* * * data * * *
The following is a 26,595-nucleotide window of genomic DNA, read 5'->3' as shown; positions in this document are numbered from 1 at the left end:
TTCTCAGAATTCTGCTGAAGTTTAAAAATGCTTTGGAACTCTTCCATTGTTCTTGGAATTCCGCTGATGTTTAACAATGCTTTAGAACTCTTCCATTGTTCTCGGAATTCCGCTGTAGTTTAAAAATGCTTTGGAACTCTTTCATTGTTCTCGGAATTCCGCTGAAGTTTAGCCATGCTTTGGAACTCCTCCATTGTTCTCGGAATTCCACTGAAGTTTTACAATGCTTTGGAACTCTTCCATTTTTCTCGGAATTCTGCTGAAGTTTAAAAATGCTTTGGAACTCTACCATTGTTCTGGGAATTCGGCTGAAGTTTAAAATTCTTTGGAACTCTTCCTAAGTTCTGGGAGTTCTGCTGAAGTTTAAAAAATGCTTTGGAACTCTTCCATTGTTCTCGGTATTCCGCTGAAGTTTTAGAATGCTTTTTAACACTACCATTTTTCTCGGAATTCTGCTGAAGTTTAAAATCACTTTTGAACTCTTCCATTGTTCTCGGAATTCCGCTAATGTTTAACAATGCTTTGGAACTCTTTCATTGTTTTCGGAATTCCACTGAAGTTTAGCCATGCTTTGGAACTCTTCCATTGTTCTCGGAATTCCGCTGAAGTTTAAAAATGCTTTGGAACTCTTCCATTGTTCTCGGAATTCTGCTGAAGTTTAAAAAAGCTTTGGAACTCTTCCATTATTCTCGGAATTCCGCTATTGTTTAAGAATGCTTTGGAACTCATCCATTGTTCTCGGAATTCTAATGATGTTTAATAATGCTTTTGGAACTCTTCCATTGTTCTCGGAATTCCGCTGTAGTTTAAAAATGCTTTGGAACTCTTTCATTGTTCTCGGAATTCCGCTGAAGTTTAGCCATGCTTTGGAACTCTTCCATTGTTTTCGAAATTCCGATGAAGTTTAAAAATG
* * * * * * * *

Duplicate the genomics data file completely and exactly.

The following is a 26,595-nucleotide window of genomic DNA, read 5'->3' as shown; positions in this document are numbered from 1 at the left end:
TTCTCAGAATTCTGCTGAAGTTTAAAAATGCTTTGGAACTCTTCCATTGTTCTTGGAATTCCGCTGATGTTTAACAATGCTTTAGAACTCTTCCATTGTTCTCGGAATTCCGCTGTAGTTTAAAAATGCTTTGGAACTCTTTCATTGTTCTCGGAATTCCGCTGAAGTTTAGCCATGCTTTGGAACTCCTCCATTGTTCTCGGAATTCCACTGAAGTTTTACAATGCTTTGGAACTCTTCCATTTTTCTCGGAATTCTGCTGAAGTTTAAAAATGCTTTGGAACTCTACCATTGTTCTGGGAATTCGGCTGAAGTTTAAAATTCTTTGGAACTCTTCCTAAGTTCTGGGAGTTCTGCTGAAGTTTAAAAAATGCTTTGGAACTCTTCCATTGTTCTCGGTATTCCGCTGAAGTTTTAGAATGCTTTTTAACACTACCATTTTTCTCGGAATTCTGCTGAAGTTTAAAATCACTTTTGAACTCTTCCATTGTTCTCGGAATTCCGCTAATGTTTAACAATGCTTTGGAACTCTTTCATTGTTTTCGGAATTCCACTGAAGTTTAGCCATGCTTTGGAACTCTTCCATTGTTCTCGGAATTCCGCTGAAGTTTAAAAATGCTTTGGAACTCTTCCATTGTTCTCGGAATTCTGCTGAAGTTTAAAAAAGCTTTGGAACTCTTCCATTATTCTCGGAATTCCGCTATTGTTTAAGAATGCTTTGGAACTCATCCATTGTTCTCGGAATTCTAATGATGTTTAATAATGCTTTTGGAACTCTTCCATTGTTCTCGGAATTCCGCTGTAGTTTAAAAATGCTTTGGAACTCTTTCATTGTTCTCGGAATTCCGCTGAAGTTTAGCCATGCTTTGGAACTCTTCCATTGTTTTCGAAATTCCGATGAAGTTTAAAAATG